Monday, December 13, 2010
Social Security , individual responsibility, and the common good
One of my friends responded, "LaVonne, I would be willing to bet money that your father would have done fine had he been allowed to keep what is taxed away in Social Security. What would he have been able to do had his lifetime income been 15-20% higher?"
My first response is historical: his income would not have been 15-20% higher, because payroll taxes gradually increased between 1937, when the first taxes were levied, until 1975, when he retired. Combining his tax and his employer's, he actually paid at a rate of between 1% and 5.85% (you can check the table here). If my dad had had that extra money, I'm sure he would have saved it - but it would not have financed his retirement.
My second response is practical. Yes, Facebook friend, at today's rates a person could take that extra 15% a year and finance his or her own Social Security. That is, if the person never was overwhelmed by huge educational loans, never lost his or her job, never lost a wage-earning spouse, never decided to use the extra money for the kids' college education or to pay down a mortgage or for catastrophic illness, never was disabled, and never ever spent the money on a vacation.
But now back to the real world.
Look at what's happening with 401(k)s. The theory behind 401(k)s, like my Facebook friend's theory about Social Security, was that individuals could save for their retirement more efficiently than their employers could. Maybe they could, but very few do. As I pointed out in my previous post, the average 50-something American has saved $29,000. If that person needs $50,000/year (before taxes and medical insurance) to live on during retirement, that person is going to need to have a savings account of $1.25 million dollars, or - if he or she gets the average Social Security benefit of $1164/month - a mere $900,800. According to this nifty goal calculator that takes varying interest rates, inflation, and personal parameters into account, our average wage-earner would need to save $1101.22/month for 40 years in order to save up that $1.25 million. And yes, it could be done - by perfect people in a perfect world.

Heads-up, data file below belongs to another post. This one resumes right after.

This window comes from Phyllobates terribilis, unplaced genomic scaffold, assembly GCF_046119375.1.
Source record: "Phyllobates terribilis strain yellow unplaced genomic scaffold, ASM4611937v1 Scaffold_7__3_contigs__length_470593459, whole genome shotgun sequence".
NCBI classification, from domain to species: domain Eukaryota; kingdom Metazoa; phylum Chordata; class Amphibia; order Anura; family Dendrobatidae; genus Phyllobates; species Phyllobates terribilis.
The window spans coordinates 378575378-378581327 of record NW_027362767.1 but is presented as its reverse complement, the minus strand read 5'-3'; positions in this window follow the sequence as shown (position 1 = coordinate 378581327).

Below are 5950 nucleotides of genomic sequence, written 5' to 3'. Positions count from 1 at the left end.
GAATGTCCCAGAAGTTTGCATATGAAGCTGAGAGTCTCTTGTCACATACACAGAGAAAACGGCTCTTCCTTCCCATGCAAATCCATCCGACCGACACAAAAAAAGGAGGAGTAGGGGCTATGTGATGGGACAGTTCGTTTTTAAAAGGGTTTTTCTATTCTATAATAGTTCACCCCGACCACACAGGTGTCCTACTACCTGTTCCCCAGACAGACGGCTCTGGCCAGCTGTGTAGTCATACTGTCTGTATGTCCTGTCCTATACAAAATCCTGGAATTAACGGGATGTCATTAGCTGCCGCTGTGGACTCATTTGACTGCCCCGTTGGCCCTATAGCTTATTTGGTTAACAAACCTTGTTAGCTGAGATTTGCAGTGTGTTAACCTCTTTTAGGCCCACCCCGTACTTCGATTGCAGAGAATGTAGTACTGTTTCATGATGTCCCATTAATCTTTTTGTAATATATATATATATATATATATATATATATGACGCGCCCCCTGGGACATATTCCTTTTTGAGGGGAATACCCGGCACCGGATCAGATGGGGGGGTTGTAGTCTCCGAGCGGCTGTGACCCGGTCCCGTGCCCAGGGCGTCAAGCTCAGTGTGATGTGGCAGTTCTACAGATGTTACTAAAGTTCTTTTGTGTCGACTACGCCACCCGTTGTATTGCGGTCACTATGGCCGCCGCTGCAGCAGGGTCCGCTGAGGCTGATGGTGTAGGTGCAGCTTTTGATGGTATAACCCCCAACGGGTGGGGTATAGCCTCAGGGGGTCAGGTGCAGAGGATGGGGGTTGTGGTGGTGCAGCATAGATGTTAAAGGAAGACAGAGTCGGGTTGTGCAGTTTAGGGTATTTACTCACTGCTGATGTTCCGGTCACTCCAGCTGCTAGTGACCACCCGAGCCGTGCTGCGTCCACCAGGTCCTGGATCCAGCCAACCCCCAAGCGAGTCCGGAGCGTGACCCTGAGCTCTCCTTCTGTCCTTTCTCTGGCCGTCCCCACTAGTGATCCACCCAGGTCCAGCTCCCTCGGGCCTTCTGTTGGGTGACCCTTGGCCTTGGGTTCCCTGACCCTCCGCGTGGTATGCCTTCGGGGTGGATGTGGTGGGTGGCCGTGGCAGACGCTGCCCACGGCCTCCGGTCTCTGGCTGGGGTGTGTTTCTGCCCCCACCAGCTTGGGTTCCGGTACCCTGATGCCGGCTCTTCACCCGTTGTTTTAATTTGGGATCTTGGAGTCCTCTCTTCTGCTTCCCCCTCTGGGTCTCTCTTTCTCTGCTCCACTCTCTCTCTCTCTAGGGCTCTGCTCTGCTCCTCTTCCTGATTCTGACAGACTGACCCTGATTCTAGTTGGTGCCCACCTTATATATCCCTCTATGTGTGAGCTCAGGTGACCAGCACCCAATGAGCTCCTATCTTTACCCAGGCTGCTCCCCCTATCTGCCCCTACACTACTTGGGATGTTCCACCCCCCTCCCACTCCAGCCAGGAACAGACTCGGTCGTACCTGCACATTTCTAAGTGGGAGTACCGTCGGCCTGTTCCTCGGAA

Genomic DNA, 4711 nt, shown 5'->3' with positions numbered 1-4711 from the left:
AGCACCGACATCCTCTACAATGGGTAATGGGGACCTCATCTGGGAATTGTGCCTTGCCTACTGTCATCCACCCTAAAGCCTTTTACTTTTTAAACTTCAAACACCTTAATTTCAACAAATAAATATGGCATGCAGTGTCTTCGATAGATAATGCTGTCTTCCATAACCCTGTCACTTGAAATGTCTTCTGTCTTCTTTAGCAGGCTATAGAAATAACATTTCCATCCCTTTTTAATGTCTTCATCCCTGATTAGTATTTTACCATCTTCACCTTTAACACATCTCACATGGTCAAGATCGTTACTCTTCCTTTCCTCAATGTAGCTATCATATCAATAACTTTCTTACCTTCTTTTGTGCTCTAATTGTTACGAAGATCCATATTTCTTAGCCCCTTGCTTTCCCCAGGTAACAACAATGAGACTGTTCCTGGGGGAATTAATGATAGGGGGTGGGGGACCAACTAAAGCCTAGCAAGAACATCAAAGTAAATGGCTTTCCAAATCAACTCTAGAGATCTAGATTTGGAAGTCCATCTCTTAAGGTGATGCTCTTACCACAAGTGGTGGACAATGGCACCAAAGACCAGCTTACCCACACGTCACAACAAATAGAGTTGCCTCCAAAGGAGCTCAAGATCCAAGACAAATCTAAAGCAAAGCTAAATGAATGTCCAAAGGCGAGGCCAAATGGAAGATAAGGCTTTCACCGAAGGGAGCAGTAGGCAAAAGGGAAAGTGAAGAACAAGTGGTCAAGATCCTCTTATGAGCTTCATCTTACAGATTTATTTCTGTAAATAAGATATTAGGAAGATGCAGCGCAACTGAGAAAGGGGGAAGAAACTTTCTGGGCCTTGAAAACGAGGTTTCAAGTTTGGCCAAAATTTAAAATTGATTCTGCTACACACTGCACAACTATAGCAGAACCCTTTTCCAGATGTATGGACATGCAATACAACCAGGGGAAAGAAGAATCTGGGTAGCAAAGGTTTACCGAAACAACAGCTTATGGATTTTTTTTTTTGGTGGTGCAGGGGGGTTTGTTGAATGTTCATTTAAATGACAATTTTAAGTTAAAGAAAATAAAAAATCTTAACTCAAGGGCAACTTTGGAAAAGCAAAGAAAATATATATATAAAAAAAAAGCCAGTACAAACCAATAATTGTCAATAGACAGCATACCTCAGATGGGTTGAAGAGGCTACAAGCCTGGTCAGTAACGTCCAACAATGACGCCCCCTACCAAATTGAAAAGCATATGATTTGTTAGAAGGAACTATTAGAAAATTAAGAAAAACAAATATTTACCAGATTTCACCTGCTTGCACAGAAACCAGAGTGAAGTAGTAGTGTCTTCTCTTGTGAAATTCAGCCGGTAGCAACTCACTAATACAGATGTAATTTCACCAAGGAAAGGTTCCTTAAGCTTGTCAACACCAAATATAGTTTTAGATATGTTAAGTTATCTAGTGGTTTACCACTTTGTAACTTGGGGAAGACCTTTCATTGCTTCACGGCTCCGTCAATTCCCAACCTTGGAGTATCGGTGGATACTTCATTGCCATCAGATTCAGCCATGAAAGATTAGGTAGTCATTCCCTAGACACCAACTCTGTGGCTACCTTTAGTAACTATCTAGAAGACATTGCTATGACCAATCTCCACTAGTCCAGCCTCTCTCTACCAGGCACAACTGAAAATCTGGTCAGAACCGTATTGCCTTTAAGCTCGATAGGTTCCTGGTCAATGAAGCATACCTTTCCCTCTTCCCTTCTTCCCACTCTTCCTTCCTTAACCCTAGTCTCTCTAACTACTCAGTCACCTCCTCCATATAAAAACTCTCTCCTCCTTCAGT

My third response is moral. My dad would have provided for himself, and probably could have, since he was never jobless, had work with good benefits, was never widowed, and was retired for only 20 years, dying just before a debilitating illness completely exhausted his resources. But my dad wasn't thinking only about himself. He was thinking about his responsibility, as a Christian and as a citizen, to the people that used to be called "the less fortunate." He did not want public social programs cut - even if he would benefit by not having to pay taxes to support them - because he believed they were necessary for the common good.
Is Social Security the best way to assure the well-being of widows, orphans, the disabled, and the elderly? So far, it's the best we've got. No doubt it could be improved. There may be other, better ways to achieve the same goals: if our politicians were all working to serve the common good, their policy debates would serve to strengthen our programs. Sadly, the loudest voices in the land are preaching individual liberty without community concern, or community concern without individual sacrifice, or sacrifice for future generations but not for us.